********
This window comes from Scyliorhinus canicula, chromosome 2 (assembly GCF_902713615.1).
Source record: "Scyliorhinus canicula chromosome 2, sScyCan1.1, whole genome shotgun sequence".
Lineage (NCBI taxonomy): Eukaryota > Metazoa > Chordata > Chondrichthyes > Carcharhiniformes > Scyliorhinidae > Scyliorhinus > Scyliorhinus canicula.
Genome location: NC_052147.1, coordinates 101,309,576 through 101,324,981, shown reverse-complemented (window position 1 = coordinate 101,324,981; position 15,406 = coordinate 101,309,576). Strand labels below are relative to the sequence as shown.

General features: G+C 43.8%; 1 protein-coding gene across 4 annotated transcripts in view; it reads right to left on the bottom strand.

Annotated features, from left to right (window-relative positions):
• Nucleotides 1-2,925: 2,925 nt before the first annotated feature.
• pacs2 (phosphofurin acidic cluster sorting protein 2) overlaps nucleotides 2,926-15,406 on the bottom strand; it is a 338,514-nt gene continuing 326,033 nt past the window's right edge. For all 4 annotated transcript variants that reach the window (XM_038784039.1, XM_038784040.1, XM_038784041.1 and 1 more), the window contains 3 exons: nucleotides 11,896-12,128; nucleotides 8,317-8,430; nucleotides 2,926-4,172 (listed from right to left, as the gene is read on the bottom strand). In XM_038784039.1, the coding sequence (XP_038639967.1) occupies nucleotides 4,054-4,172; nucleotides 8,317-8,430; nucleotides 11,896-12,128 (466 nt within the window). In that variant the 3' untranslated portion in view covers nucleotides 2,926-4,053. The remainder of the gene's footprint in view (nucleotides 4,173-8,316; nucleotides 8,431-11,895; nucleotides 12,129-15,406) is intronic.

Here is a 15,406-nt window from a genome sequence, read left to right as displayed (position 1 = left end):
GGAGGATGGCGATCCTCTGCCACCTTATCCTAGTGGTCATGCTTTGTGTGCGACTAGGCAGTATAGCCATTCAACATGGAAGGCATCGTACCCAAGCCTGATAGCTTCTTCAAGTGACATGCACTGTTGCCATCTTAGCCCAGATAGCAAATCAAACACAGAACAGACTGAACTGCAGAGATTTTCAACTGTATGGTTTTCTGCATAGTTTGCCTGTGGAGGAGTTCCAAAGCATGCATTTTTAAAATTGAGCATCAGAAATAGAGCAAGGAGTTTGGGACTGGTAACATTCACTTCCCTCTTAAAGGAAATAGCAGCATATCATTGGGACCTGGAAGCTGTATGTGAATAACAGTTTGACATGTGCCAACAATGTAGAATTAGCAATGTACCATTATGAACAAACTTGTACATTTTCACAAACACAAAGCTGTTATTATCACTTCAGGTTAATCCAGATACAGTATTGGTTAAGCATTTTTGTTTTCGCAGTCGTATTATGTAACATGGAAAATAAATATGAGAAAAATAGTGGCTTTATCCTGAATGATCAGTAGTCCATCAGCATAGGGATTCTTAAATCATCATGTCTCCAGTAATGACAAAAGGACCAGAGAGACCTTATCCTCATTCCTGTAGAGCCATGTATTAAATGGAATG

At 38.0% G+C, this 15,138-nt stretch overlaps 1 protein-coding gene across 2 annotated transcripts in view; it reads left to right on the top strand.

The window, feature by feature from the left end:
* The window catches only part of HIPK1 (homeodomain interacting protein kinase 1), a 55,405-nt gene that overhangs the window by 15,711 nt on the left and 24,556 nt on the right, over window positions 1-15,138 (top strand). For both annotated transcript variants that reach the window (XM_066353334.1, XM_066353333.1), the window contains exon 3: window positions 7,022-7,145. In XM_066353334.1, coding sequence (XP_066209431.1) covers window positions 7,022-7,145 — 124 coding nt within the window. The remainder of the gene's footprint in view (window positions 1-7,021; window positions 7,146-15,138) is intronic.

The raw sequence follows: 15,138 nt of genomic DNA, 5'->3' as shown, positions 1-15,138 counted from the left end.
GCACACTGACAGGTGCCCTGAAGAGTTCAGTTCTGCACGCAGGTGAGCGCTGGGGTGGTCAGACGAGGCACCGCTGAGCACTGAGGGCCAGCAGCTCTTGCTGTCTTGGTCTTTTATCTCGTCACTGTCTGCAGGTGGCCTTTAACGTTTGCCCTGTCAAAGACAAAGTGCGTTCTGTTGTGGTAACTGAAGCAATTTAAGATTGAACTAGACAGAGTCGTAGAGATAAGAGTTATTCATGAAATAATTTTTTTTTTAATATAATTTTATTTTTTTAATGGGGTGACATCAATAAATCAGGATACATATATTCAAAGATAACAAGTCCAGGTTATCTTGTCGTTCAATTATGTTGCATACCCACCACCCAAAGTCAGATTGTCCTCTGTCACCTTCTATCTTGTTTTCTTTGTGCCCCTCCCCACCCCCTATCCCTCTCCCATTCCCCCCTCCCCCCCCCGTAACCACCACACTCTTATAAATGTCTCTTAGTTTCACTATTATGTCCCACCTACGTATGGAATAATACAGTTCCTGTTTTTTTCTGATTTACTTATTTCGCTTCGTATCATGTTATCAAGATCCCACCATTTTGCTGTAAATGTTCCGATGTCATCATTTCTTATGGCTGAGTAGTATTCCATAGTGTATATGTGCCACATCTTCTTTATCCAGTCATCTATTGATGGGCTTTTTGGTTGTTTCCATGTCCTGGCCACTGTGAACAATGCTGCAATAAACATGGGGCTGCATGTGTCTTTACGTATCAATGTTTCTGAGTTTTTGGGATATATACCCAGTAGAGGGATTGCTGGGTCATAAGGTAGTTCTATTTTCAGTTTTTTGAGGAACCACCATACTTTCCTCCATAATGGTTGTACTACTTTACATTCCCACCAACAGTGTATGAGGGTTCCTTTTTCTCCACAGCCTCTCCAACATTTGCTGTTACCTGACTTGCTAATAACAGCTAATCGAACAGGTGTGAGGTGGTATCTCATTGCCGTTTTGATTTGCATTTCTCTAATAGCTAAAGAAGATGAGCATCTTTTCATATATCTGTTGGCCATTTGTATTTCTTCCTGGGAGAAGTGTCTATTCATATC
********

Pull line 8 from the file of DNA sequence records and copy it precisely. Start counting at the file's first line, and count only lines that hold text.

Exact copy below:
• pacs2 (phosphofurin acidic cluster sorting protein 2) overlaps nucleotides 2,926-15,406 on the bottom strand; it is a 338,514-nt gene continuing 326,033 nt past the window's right edge. For all 4 annotated transcript variants that reach the window (XM_038784039.1, XM_038784040.1, XM_038784041.1 and 1 more), the window contains 3 exons: nucleotides 11,896-12,128; nucleotides 8,317-8,430; nucleotides 2,926-4,172 (listed from right to left, as the gene is read on the bottom strand). In XM_038784039.1, the coding sequence (XP_038639967.1) occupies nucleotides 4,054-4,172; nucleotides 8,317-8,430; nucleotides 11,896-12,128 (466 nt within the window). In that variant the 3' untranslated portion in view covers nucleotides 2,926-4,053. The remainder of the gene's footprint in view (nucleotides 4,173-8,316; nucleotides 8,431-11,895; nucleotides 12,129-15,406) is intronic.